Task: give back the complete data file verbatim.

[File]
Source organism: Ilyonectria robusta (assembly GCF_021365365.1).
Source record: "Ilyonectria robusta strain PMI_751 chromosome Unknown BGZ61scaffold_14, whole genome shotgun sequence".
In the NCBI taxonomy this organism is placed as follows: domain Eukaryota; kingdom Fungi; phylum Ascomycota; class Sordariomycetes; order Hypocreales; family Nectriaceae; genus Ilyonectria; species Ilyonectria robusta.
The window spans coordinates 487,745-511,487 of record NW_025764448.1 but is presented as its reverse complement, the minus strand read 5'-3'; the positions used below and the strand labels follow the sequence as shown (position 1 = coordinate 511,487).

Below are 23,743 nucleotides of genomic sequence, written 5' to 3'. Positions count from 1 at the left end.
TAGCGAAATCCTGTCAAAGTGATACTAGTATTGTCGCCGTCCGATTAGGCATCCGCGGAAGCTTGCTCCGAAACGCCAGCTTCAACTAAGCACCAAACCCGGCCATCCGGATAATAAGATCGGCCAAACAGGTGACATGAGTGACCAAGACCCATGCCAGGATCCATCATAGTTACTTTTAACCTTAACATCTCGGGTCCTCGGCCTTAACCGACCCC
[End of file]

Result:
Source organism: Ilyonectria robusta (assembly GCF_021365365.1).
Source record: "Ilyonectria robusta strain PMI_751 chromosome Unknown BGZ61scaffold_14, whole genome shotgun sequence".
In the NCBI taxonomy this organism is placed as follows: domain Eukaryota; kingdom Fungi; phylum Ascomycota; class Sordariomycetes; order Hypocreales; family Nectriaceae; genus Ilyonectria; species Ilyonectria robusta.
The window spans coordinates 487,745-511,487 of record NW_025764448.1 but is presented as its reverse complement, the minus strand read 5'-3'; the positions used below and the strand labels follow the sequence as shown (position 1 = coordinate 511,487).

Below are 23,743 nucleotides of genomic sequence, written 5' to 3'. Positions count from 1 at the left end.
TAGCGAAATCCTGTCAAAGTGATACTAGTATTGTCGCCGTCCGATTAGGCATCCGCGGAAGCTTGCTCCGAAACGCCAGCTTCAACTAAGCACCAAACCCGGCCATCCGGATAATAAGATCGGCCAAACAGGTGACATGAGTGACCAAGACCCATGCCAGGATCCATCATAGTTACTTTTAACCTTAACATCTCGGGTCCTCGGCCTTAACCGACCCC